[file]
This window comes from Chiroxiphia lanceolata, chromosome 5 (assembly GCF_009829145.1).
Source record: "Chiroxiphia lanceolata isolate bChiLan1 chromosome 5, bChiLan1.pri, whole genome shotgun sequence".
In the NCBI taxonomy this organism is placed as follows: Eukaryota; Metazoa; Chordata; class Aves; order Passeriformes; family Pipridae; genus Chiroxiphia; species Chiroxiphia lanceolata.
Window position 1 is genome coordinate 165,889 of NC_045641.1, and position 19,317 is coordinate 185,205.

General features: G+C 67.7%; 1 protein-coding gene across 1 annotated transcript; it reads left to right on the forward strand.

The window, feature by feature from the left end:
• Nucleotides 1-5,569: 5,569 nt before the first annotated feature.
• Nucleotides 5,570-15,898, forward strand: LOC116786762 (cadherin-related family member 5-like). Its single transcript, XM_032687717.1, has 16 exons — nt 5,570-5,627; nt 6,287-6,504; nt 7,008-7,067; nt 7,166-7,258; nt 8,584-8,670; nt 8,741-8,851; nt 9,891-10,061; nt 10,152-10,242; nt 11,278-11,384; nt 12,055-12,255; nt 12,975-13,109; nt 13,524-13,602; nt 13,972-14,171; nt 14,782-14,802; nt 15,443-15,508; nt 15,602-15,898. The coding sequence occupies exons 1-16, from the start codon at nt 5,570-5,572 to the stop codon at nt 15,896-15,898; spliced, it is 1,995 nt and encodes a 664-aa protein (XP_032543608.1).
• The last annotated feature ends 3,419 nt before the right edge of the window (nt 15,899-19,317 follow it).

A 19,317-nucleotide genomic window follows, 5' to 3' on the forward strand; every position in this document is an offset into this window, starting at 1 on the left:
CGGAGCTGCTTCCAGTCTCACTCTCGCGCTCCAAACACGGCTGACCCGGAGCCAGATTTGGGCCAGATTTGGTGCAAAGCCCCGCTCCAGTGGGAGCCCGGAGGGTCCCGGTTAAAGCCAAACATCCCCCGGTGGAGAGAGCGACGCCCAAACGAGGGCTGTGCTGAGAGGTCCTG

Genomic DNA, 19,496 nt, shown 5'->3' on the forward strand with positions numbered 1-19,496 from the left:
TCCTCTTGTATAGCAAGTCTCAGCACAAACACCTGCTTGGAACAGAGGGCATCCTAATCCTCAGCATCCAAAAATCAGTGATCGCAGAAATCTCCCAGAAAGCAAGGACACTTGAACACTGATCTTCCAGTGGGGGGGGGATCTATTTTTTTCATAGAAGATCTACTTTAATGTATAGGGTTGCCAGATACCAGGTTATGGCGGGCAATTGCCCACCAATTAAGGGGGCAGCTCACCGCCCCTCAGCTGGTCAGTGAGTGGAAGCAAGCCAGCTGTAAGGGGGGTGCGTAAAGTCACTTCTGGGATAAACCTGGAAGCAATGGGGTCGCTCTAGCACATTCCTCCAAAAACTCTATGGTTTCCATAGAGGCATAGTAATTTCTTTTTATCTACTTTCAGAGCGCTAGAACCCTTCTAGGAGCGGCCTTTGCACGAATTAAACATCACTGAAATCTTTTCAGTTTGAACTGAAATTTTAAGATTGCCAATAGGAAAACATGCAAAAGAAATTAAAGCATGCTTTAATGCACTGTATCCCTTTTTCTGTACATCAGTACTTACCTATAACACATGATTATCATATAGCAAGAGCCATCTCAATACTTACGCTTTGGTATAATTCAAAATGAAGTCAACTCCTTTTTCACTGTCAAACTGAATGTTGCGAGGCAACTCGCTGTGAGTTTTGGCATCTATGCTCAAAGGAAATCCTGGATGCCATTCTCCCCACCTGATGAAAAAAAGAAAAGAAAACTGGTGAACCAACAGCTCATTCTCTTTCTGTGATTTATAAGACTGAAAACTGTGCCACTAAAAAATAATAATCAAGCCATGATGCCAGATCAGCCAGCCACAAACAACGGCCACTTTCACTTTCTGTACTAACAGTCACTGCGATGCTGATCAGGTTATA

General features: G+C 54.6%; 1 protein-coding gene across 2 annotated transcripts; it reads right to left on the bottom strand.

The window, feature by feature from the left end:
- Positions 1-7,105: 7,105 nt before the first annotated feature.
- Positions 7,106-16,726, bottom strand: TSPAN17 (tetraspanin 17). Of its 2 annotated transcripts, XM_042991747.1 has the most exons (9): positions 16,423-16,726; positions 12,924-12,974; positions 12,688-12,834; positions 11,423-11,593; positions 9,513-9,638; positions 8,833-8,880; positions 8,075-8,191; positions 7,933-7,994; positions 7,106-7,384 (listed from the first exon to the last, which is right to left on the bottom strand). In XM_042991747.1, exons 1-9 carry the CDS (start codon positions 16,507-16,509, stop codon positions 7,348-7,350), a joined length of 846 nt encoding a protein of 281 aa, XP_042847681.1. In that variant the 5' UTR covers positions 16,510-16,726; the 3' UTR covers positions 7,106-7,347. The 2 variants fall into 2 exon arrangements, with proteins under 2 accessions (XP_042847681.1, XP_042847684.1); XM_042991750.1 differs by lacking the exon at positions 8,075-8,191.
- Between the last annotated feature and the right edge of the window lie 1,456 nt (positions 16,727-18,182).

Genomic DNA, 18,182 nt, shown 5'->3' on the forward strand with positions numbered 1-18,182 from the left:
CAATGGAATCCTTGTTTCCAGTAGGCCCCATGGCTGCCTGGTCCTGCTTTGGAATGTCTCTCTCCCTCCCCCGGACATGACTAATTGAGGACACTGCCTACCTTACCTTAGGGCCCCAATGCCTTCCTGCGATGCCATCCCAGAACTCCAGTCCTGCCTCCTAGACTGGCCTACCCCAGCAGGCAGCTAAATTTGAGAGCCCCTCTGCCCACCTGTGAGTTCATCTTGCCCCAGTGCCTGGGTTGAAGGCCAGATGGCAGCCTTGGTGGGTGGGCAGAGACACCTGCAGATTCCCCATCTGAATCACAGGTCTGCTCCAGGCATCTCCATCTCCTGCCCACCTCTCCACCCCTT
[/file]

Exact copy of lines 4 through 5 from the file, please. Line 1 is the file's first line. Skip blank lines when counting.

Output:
Window position 1 is genome coordinate 165,889 of NC_045641.1, and position 19,317 is coordinate 185,205.

General features: G+C 67.7%; 1 protein-coding gene across 1 annotated transcript; it reads left to right on the forward strand.